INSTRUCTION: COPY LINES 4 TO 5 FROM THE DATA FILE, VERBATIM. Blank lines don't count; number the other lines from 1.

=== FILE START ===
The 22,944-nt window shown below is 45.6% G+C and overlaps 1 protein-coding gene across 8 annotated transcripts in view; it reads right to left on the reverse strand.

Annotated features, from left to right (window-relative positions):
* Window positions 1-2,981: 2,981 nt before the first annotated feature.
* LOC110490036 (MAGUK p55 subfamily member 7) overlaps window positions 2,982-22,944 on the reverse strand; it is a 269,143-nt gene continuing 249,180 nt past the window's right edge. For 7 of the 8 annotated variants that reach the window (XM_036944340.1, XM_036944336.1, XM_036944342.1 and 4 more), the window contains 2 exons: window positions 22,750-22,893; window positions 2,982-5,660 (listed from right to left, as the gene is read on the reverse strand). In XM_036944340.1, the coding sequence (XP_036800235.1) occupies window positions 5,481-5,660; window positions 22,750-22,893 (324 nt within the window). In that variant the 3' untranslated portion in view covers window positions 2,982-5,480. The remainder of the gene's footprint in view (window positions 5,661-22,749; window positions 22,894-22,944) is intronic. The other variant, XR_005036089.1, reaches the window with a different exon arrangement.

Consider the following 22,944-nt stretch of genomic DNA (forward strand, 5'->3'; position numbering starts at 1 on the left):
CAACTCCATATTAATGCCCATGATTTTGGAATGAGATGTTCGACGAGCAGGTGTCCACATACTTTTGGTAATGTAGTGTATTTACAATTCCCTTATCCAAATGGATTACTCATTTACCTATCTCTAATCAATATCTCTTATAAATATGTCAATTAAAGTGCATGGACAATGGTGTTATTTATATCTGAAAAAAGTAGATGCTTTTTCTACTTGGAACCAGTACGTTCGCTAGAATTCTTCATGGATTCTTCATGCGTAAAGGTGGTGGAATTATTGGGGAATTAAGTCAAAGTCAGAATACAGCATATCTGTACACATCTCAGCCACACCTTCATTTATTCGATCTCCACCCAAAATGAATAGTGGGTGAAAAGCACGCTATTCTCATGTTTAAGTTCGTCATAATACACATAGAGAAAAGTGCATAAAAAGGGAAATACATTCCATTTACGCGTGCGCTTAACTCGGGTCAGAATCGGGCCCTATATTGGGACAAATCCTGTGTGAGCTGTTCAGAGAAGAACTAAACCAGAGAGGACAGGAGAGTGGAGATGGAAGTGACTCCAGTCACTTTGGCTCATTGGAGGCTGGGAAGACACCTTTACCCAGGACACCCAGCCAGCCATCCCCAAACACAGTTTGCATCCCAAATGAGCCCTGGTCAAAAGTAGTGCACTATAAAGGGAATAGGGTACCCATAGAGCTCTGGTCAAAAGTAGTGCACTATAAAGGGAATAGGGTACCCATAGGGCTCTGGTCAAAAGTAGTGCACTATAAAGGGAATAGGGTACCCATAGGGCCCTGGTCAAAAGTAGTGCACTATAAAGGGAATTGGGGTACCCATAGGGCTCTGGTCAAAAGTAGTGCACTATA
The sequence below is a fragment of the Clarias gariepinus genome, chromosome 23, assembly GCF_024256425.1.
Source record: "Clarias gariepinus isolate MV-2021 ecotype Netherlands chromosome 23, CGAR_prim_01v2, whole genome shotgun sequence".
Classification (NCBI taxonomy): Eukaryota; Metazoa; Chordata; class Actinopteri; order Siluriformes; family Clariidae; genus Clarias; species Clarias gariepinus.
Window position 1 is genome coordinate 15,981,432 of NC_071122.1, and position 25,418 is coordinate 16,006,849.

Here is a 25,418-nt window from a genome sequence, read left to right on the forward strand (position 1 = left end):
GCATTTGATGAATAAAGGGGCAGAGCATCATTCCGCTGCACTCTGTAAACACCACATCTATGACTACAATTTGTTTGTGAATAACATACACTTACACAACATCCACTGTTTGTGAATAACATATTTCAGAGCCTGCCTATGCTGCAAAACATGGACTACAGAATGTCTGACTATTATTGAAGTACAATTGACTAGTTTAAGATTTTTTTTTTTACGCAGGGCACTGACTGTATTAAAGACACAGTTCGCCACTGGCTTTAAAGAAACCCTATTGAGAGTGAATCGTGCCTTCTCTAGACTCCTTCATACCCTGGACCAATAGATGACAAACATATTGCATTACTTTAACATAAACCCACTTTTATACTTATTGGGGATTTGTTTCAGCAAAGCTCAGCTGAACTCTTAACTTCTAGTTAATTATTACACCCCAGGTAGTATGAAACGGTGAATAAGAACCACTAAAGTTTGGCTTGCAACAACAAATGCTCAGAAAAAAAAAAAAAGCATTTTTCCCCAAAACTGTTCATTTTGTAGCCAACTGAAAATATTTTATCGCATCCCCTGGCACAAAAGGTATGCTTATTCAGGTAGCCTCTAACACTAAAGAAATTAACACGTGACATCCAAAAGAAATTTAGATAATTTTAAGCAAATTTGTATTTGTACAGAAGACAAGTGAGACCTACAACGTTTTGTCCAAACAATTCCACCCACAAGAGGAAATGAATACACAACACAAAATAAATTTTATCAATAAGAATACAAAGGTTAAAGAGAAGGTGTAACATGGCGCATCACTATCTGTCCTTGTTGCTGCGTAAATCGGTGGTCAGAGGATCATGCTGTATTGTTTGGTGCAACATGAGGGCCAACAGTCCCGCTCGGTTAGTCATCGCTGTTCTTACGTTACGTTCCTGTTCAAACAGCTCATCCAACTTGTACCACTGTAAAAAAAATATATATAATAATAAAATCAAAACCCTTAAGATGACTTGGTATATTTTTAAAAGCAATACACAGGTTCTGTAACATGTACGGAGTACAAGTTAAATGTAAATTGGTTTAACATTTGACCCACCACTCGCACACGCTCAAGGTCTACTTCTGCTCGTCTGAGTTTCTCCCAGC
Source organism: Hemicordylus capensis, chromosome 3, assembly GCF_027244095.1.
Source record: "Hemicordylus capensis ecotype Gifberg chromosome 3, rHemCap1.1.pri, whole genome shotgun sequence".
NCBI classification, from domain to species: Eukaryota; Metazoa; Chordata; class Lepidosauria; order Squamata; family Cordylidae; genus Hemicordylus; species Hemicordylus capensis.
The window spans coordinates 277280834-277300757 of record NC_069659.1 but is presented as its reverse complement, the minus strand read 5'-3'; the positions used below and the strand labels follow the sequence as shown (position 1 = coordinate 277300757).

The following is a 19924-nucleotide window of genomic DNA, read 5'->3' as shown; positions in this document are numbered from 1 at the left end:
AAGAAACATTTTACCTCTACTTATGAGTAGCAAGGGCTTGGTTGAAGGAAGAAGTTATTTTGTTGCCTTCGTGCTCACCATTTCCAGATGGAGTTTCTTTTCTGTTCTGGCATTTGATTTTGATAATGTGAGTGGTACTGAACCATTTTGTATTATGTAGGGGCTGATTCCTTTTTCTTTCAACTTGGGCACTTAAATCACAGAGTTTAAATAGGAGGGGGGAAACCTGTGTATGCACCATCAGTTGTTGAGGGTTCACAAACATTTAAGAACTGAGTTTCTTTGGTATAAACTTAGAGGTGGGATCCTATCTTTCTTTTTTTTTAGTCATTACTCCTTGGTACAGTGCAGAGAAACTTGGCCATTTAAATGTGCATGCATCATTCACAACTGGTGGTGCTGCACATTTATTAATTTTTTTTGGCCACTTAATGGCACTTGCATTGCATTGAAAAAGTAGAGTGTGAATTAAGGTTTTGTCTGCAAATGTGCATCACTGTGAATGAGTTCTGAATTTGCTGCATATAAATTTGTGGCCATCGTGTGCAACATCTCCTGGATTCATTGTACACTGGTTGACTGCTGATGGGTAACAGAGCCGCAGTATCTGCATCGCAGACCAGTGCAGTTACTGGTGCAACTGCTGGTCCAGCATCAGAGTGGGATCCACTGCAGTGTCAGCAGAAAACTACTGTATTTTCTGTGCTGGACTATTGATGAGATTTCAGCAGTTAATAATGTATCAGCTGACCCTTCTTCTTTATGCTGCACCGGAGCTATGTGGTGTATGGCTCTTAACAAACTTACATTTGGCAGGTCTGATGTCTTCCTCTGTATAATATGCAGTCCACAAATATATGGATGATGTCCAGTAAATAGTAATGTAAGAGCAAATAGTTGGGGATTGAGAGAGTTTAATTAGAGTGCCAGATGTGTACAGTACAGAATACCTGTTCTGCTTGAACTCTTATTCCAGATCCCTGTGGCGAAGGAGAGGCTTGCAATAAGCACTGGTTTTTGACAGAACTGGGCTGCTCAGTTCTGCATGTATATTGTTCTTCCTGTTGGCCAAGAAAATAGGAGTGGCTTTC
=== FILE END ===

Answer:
* LOC110490036 (MAGUK p55 subfamily member 7) overlaps window positions 2,982-22,944 on the reverse strand; it is a 269,143-nt gene continuing 249,180 nt past the window's right edge. For 7 of the 8 annotated variants that reach the window (XM_036944340.1, XM_036944336.1, XM_036944342.1 and 4 more), the window contains 2 exons: window positions 22,750-22,893; window positions 2,982-5,660 (listed from right to left, as the gene is read on the reverse strand). In XM_036944340.1, the coding sequence (XP_036800235.1) occupies window positions 5,481-5,660; window positions 22,750-22,893 (324 nt within the window). In that variant the 3' untranslated portion in view covers window positions 2,982-5,480. The remainder of the gene's footprint in view (window positions 5,661-22,749; window positions 22,894-22,944) is intronic. The other variant, XR_005036089.1, reaches the window with a different exon arrangement.

Consider the following 22,944-nt stretch of genomic DNA (forward strand, 5'->3'; position numbering starts at 1 on the left):